How we Compared our B2B and B2C Elements
The easiest way for us to compare the two arms of Suits Me is by looking at the account creation. We check the difference between accounts created directly by members of the public and those created using our employer portal. These comparisons have been key to our analysis of the pandemic regarding where we diverted our focus when working from home.
For our analysis we compared three criteria:
- Total direct account creations (B2C)
- Total referred creations from business partners (B2B)
- 2020 pre-pandemic predictions for all types of account creations
From March 2020, we assumed card creations of every sort would fall significantly as the lockdown was implemented. We expected recruitment in a majority of sectors began to fall and prepared for card creations made by our business partners to fall by well over half. Baring that in mind, we can see how card creations from a business and consumer standpoint compared so far in 2020.
What can we Learn From the Statistics?
A fall in recruitment from March did happen as we predicted, the ONS found this with demand for new starters at its lowest point since around 2014. Accounts created by referral therefore also fell – the lowest point for accounts was in April, where only 55.4% of our predicted number of accounts were opened by referrers.
Considering that statistic was the lowest drop from our pre-covid predictions and was still considerably better than the worst-case scenario, one of the key takeaways from our reporting has been that our business partners demonstrated significant resilience and consistency over the course of the lockdown and the furlough scheme.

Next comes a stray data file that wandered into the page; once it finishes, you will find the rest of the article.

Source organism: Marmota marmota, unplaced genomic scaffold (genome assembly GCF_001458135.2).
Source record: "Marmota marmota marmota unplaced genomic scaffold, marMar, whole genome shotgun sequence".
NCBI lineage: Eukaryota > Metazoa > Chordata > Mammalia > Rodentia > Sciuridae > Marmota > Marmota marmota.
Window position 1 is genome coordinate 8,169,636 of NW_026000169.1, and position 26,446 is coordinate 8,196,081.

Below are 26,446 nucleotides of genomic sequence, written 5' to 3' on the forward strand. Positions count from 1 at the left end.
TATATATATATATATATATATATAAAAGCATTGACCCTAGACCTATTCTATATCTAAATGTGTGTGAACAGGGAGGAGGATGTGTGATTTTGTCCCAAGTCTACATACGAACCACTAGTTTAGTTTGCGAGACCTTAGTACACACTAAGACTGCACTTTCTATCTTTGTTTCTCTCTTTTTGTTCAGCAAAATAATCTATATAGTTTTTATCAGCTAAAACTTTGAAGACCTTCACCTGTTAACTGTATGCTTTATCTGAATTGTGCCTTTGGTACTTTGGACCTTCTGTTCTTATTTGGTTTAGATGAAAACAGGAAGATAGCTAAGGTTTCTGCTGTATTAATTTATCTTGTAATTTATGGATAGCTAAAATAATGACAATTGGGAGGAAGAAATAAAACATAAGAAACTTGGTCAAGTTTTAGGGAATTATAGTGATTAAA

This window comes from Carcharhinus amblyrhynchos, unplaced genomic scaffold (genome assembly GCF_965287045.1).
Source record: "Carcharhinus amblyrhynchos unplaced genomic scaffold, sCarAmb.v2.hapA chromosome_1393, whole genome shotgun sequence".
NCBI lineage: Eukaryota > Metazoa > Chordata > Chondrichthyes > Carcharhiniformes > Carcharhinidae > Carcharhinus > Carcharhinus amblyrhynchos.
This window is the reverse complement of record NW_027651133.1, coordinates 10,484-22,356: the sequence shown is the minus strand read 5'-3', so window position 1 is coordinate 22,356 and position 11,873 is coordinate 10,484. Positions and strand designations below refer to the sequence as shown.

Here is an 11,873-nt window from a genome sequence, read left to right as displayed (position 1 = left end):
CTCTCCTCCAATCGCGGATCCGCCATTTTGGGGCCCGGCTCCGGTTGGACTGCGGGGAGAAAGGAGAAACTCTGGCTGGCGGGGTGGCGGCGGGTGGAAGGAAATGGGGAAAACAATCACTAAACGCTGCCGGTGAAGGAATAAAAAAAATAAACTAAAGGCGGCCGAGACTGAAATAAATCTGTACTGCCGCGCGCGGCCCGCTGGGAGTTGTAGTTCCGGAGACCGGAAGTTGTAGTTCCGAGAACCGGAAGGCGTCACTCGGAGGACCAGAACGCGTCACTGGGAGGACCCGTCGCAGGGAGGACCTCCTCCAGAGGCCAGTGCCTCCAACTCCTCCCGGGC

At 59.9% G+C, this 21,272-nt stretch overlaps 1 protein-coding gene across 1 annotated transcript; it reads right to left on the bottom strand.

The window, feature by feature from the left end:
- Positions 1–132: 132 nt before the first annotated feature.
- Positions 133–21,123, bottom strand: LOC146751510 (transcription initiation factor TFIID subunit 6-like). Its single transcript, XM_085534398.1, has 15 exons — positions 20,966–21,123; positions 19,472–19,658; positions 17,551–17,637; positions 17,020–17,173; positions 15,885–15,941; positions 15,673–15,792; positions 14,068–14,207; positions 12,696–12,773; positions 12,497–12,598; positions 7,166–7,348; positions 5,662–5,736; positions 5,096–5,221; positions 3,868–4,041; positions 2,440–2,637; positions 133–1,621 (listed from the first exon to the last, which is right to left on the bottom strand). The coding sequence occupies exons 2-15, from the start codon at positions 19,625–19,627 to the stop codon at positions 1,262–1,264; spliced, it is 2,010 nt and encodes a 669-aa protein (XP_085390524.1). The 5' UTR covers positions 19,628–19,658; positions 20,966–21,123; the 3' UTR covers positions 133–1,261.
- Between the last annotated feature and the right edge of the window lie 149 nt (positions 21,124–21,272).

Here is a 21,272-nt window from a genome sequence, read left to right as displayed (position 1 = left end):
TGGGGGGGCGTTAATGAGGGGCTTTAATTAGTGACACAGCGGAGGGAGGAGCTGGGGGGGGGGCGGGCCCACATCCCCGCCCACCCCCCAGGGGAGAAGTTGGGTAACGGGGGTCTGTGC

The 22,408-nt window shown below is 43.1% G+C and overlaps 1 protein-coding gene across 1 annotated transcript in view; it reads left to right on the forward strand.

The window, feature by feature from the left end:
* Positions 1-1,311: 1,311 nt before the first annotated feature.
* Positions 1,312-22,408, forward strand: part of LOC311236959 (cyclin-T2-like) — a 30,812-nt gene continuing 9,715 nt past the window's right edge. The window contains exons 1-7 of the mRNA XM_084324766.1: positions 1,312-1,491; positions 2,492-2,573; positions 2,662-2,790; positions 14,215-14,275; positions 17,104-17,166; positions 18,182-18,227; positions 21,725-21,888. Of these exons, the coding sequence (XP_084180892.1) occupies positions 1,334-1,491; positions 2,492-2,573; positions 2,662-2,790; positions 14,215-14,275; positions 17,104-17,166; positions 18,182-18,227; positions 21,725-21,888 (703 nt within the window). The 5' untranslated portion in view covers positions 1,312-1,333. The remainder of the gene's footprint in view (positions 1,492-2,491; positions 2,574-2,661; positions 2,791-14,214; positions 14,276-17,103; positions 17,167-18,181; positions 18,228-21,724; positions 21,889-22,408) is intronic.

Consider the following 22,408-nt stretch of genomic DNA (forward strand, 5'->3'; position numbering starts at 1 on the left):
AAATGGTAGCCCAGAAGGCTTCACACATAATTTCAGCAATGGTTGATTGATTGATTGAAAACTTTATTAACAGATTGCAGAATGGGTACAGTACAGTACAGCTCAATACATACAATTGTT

We can see why then, across the whole continent, investors have put their trust in B2B fintechs. At a time when things couldn’t get much worse, the demand for fintech services from industry has been there.
Our Growth Over the Summer
Over the summer we announced record growth and account creation despite the pandemic. The bounce back by businesses was incredible, account creations by referral and were now 51.7% higher than our pre-pandemic predictions for that month, showing the rapid recovery our business partners experienced in the period too.
On the B2C side, coronavirus has had an impact on online banking alternatives like Suits Me. Other providers announced cuts and disappointing results compared to targets. Specifically, at Suits Me, our direct card applications have remained consistently high, always above our 2020 predictions. In fact, the lowest monthly growth rate comparing 2019 and 2020 we’ve found in direct applications is at 285.9%!
We think that the lack of enthusiasm from investors is nothing to do with a lack of trust in the industry’s viability because it’s plain to see demand is always going up. From our point of view, it’s more likely that fatigue has meant investors have chosen newer markets to see if they’ll get returns faster. B2B fintech offers them the reliable solution they’re looking for.
Demand for B2C Investments is not Slowing Down
Our internal reporting shows demand for fintech as a service remains high despite the pandemic, explaining why investors seem to want to sink their teeth into B2B solutions instead of the tried and tested B2Cs out there.
Many of our partner businesses struggled between March and June this year when the lockdown was at it’s strictest, during which time our account management and operations teams continued to offer as much support as possible. The support offered by Suits Me and a variety of other B2B fintechs is probably one of the many reasons behind the newfound support for this branch of fintech.
Despite the news though, and even if investors seem to have shifted their attention, demand for B2C alternative banking has never been higher. A grand total of €3.1 billion in B2C investment in Europe cannot be ignored.
We’re confident in both angles of fintech landscape and believe we’ll see the continued success in both streams.